Are you restricted by those one-on-one clinic dynamics? Why not join colleagues and clients in experimental group settings? Three of us volunteered to do just that in Austin on behalf of women veteranss from all branches of the service.
Rethinking Musculoskeletal Pain – A Public Health Perspective
The American Public Health Association (APHA) is the world's oldest and largest association of its kind, founded more than 140 years ago and boasting over 25,000 members.
The Challenges of Integrating Eastern and Western Medicine
My Masters thesis was titled, "The Challenges of Integrating Eastern and Western Medicine," which highlighted several reasons why it is hard for these two worlds to mix.
The Tide is Rising in the Acupuncture Profession
Former President Ronald Regan said, "When the tide rises all boats float." The tide is rising for the acupuncture profession. Many forces outside the profession are helping the tides to rise.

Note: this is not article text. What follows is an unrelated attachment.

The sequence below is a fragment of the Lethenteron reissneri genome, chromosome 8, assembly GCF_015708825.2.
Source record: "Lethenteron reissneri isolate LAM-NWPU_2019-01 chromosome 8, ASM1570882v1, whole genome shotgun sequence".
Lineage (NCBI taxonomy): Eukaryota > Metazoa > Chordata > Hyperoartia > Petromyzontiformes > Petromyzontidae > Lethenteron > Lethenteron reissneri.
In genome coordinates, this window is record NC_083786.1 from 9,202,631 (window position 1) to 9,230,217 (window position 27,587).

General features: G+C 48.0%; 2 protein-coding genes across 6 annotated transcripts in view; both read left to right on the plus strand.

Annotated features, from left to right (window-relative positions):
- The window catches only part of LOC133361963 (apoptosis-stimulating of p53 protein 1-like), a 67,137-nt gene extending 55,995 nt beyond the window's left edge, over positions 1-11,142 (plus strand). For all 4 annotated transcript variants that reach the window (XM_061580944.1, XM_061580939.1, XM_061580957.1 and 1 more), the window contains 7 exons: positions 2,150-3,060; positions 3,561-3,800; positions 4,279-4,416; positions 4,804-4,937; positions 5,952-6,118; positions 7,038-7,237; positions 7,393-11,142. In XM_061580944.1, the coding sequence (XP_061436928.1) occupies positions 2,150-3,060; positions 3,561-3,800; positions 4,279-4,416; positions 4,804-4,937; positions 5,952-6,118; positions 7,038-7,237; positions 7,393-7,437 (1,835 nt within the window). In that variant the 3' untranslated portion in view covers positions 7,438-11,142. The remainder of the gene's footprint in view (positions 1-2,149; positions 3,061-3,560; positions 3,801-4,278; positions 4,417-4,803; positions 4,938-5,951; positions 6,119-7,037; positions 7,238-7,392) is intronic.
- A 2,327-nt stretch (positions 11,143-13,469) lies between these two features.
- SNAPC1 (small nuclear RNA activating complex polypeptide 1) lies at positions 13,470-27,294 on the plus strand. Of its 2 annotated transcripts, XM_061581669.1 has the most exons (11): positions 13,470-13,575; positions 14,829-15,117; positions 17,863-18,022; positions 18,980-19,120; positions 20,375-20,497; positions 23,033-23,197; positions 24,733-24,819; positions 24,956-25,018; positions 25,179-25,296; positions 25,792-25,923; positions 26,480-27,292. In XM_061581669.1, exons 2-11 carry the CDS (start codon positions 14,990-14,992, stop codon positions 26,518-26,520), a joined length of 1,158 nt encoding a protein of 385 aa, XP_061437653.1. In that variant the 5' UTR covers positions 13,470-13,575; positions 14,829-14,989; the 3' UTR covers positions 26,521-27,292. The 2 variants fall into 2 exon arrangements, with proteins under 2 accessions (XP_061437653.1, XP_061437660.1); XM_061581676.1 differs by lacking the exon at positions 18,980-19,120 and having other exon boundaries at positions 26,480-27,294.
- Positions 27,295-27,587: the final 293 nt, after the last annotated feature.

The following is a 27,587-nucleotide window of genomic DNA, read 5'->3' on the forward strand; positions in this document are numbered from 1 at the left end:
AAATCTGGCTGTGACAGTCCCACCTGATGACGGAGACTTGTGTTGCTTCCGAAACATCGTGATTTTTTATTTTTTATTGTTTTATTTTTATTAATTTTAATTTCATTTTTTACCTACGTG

ACA or ICA: Which Best Represents You?
Last June, I was honored to represent Texas ICA members as their representative assemblyman at the ICA Annual Meeting in Kansas City.
Giving Vets the Care They Deserve
The Department of Veterans Affairs (VA) administers the largest integrated health care system in the United States.
First Do No Harm?
There's no questioning the frightening nature of breast cancer, which strikes one in eight women in the U.S. – eclipsed only by skin cancer in terms of prevalence.
Green Tea Improves Cognitive Function in Elderly Subjects
Publishing their results in the journal Nutrients in May 2014, researchers showed that drinking the equivalent of 2-4 cups of brewed green tea (or bottled tea) daily improved cognitive function or reduced the progression of cognitive dysfunction in elderly subjects.